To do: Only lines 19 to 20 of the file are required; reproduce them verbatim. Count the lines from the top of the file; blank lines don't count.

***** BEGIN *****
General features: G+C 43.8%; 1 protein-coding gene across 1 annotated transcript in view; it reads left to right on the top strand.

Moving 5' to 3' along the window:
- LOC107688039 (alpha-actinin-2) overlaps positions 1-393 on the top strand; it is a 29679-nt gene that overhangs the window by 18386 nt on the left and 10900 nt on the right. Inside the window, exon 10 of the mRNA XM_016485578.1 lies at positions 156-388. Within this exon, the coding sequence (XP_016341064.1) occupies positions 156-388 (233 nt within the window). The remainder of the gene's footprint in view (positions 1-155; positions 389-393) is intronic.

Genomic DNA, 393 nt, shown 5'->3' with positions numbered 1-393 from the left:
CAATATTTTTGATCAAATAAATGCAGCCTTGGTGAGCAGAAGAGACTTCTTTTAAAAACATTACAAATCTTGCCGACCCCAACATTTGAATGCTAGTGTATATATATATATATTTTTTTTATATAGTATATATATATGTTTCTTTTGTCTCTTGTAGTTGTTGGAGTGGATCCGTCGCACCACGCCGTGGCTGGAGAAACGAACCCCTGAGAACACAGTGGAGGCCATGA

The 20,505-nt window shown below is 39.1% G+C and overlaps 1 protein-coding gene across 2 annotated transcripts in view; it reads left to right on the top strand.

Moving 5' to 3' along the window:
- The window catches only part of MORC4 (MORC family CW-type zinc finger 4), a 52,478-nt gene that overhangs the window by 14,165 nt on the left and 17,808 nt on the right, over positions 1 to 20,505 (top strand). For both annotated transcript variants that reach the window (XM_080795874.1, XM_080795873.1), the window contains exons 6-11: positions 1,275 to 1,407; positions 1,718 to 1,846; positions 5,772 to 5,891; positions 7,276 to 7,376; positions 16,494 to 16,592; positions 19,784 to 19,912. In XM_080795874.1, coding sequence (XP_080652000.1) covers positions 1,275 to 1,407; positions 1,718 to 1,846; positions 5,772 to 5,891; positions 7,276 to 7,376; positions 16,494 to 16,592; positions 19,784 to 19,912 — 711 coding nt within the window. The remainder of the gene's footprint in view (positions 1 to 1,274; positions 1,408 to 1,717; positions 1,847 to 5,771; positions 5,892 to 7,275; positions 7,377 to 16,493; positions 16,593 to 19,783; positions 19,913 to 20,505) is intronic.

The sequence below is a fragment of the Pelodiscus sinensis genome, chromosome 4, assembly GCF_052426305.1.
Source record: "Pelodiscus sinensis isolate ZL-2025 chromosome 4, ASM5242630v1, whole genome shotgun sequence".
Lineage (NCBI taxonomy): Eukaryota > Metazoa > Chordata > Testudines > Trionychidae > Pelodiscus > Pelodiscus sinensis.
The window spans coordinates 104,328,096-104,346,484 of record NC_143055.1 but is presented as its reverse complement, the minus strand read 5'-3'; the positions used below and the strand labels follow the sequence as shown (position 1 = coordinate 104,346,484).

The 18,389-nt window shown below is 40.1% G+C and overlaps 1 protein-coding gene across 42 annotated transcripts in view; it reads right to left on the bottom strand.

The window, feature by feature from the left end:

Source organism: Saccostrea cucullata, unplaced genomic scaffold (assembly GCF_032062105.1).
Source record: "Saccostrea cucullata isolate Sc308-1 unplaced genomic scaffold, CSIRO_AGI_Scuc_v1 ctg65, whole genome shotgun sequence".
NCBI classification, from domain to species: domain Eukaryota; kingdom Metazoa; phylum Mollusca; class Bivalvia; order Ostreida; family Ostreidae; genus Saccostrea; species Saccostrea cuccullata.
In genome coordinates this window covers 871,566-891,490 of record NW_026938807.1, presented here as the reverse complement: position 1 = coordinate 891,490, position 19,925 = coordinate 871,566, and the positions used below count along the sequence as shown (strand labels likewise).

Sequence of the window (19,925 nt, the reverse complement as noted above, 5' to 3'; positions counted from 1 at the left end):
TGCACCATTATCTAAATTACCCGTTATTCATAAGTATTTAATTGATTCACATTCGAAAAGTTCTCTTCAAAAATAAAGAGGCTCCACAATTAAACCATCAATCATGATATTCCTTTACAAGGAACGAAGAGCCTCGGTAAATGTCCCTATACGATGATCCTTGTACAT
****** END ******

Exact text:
Sequence of the window (19,925 nt, the reverse complement as noted above, 5' to 3'; positions counted from 1 at the left end):
TGCACCATTATCTAAATTACCCGTTATTCATAAGTATTTAATTGATTCACATTCGAAAAGTTCTCTTCAAAAATAAAGAGGCTCCACAATTAAACCATCAATCATGATATTCCTTTACAAGGAACGAAGAGCCTCGGTAAATGTCCCTATACGATGATCCTTGTACAT